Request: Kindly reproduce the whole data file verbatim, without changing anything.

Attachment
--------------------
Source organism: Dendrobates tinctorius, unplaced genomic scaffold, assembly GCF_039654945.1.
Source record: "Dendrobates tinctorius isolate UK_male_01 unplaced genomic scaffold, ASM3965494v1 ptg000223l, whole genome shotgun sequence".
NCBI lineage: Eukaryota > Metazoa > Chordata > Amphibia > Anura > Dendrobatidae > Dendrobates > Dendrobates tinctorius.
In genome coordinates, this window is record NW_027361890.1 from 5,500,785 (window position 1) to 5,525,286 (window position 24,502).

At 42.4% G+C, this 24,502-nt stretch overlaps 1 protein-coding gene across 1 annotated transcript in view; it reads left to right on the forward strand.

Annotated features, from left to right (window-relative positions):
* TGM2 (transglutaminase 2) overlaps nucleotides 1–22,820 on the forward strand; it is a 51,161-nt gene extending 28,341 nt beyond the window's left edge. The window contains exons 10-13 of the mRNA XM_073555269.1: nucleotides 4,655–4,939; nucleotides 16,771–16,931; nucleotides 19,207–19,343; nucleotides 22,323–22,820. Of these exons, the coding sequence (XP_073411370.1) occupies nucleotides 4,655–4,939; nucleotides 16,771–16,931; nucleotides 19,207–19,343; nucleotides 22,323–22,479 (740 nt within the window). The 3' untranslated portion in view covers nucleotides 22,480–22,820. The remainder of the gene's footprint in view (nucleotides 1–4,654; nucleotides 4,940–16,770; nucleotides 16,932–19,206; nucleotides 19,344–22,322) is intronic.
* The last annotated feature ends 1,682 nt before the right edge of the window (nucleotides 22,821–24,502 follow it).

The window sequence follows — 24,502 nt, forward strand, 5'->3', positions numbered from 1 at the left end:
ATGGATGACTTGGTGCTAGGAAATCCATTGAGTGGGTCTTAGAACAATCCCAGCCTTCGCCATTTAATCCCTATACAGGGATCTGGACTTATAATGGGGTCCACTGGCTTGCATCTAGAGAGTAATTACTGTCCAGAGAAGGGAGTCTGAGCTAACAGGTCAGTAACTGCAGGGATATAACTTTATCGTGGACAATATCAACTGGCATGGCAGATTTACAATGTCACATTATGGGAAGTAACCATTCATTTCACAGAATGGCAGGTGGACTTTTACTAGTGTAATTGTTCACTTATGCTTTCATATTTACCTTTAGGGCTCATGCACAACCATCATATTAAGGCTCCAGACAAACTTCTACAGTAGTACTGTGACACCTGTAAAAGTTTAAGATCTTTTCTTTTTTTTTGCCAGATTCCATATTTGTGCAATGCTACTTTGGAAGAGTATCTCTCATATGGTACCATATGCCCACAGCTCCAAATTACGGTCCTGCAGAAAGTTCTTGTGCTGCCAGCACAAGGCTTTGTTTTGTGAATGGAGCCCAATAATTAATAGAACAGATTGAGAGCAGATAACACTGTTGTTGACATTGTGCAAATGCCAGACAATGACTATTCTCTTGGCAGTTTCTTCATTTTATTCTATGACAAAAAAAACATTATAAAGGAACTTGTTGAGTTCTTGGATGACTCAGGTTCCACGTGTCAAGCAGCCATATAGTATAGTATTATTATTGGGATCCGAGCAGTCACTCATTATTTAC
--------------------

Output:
Source organism: Dendrobates tinctorius, unplaced genomic scaffold, assembly GCF_039654945.1.
Source record: "Dendrobates tinctorius isolate UK_male_01 unplaced genomic scaffold, ASM3965494v1 ptg000223l, whole genome shotgun sequence".
NCBI lineage: Eukaryota > Metazoa > Chordata > Amphibia > Anura > Dendrobatidae > Dendrobates > Dendrobates tinctorius.
In genome coordinates, this window is record NW_027361890.1 from 5,500,785 (window position 1) to 5,525,286 (window position 24,502).

At 42.4% G+C, this 24,502-nt stretch overlaps 1 protein-coding gene across 1 annotated transcript in view; it reads left to right on the forward strand.

Annotated features, from left to right (window-relative positions):
* TGM2 (transglutaminase 2) overlaps nucleotides 1–22,820 on the forward strand; it is a 51,161-nt gene extending 28,341 nt beyond the window's left edge. The window contains exons 10-13 of the mRNA XM_073555269.1: nucleotides 4,655–4,939; nucleotides 16,771–16,931; nucleotides 19,207–19,343; nucleotides 22,323–22,820. Of these exons, the coding sequence (XP_073411370.1) occupies nucleotides 4,655–4,939; nucleotides 16,771–16,931; nucleotides 19,207–19,343; nucleotides 22,323–22,479 (740 nt within the window). The 3' untranslated portion in view covers nucleotides 22,480–22,820. The remainder of the gene's footprint in view (nucleotides 1–4,654; nucleotides 4,940–16,770; nucleotides 16,932–19,206; nucleotides 19,344–22,322) is intronic.
* The last annotated feature ends 1,682 nt before the right edge of the window (nucleotides 22,821–24,502 follow it).

The window sequence follows — 24,502 nt, forward strand, 5'->3', positions numbered from 1 at the left end:
ATGGATGACTTGGTGCTAGGAAATCCATTGAGTGGGTCTTAGAACAATCCCAGCCTTCGCCATTTAATCCCTATACAGGGATCTGGACTTATAATGGGGTCCACTGGCTTGCATCTAGAGAGTAATTACTGTCCAGAGAAGGGAGTCTGAGCTAACAGGTCAGTAACTGCAGGGATATAACTTTATCGTGGACAATATCAACTGGCATGGCAGATTTACAATGTCACATTATGGGAAGTAACCATTCATTTCACAGAATGGCAGGTGGACTTTTACTAGTGTAATTGTTCACTTATGCTTTCATATTTACCTTTAGGGCTCATGCACAACCATCATATTAAGGCTCCAGACAAACTTCTACAGTAGTACTGTGACACCTGTAAAAGTTTAAGATCTTTTCTTTTTTTTTGCCAGATTCCATATTTGTGCAATGCTACTTTGGAAGAGTATCTCTCATATGGTACCATATGCCCACAGCTCCAAATTACGGTCCTGCAGAAAGTTCTTGTGCTGCCAGCACAAGGCTTTGTTTTGTGAATGGAGCCCAATAATTAATAGAACAGATTGAGAGCAGATAACACTGTTGTTGACATTGTGCAAATGCCAGACAATGACTATTCTCTTGGCAGTTTCTTCATTTTATTCTATGACAAAAAAAACATTATAAAGGAACTTGTTGAGTTCTTGGATGACTCAGGTTCCACGTGTCAAGCAGCCATATAGTATAGTATTATTATTGGGATCCGAGCAGTCACTCATTATTTAC